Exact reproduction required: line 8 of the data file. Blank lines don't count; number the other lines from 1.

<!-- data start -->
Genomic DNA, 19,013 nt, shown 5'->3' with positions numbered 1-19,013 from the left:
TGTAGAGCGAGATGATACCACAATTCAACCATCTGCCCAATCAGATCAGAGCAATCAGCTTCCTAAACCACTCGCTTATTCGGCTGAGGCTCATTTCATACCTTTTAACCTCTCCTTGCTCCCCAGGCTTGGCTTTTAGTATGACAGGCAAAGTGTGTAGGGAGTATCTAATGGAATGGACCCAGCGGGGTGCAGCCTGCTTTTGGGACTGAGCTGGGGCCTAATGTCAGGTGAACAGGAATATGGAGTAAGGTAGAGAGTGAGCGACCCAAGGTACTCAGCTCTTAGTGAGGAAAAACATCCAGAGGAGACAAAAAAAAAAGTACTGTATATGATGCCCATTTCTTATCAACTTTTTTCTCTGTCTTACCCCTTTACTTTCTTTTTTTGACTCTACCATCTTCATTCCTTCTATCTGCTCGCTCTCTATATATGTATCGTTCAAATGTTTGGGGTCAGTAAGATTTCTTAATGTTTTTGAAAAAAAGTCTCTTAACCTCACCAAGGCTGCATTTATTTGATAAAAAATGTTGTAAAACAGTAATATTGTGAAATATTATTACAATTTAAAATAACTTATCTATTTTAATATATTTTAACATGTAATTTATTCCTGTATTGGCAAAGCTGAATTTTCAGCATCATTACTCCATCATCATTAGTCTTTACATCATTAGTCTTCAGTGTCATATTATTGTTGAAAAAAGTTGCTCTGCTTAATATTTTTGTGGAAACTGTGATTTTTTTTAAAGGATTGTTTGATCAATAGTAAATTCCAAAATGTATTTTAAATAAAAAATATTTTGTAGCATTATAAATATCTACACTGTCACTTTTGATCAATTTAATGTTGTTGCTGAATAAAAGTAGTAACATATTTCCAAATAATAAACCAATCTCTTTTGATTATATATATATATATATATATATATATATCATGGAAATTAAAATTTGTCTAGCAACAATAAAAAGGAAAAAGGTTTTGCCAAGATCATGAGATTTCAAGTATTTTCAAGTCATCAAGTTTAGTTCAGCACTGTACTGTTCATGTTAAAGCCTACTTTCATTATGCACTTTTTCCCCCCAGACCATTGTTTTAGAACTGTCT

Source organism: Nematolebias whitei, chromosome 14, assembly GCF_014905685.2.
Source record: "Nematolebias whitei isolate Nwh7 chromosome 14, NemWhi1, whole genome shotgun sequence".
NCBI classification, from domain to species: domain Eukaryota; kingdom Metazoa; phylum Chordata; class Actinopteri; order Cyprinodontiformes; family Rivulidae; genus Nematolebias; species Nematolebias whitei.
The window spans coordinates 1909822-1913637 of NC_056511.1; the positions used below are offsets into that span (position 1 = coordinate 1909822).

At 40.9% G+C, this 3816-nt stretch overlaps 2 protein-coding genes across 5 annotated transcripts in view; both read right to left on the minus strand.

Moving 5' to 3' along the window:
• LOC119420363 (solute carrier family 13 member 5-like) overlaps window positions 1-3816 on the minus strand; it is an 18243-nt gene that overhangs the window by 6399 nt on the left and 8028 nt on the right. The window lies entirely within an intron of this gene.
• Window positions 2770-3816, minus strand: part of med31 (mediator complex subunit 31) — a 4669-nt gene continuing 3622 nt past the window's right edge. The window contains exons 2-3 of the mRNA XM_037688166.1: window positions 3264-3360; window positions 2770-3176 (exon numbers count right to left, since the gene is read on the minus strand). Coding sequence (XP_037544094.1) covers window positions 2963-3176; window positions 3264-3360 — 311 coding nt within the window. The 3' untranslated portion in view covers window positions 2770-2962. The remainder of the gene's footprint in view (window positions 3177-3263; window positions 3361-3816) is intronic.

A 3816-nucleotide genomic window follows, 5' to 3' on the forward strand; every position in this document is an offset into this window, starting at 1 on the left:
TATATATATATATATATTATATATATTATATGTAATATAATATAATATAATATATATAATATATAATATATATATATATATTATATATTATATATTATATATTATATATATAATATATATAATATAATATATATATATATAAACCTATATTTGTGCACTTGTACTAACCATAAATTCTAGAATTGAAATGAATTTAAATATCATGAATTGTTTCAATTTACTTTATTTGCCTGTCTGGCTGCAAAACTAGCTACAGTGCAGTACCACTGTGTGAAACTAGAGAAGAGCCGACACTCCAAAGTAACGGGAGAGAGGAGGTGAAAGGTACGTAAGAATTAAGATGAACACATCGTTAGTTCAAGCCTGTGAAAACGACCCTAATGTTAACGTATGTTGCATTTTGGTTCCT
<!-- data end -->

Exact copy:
Moving 5' to 3' along the window: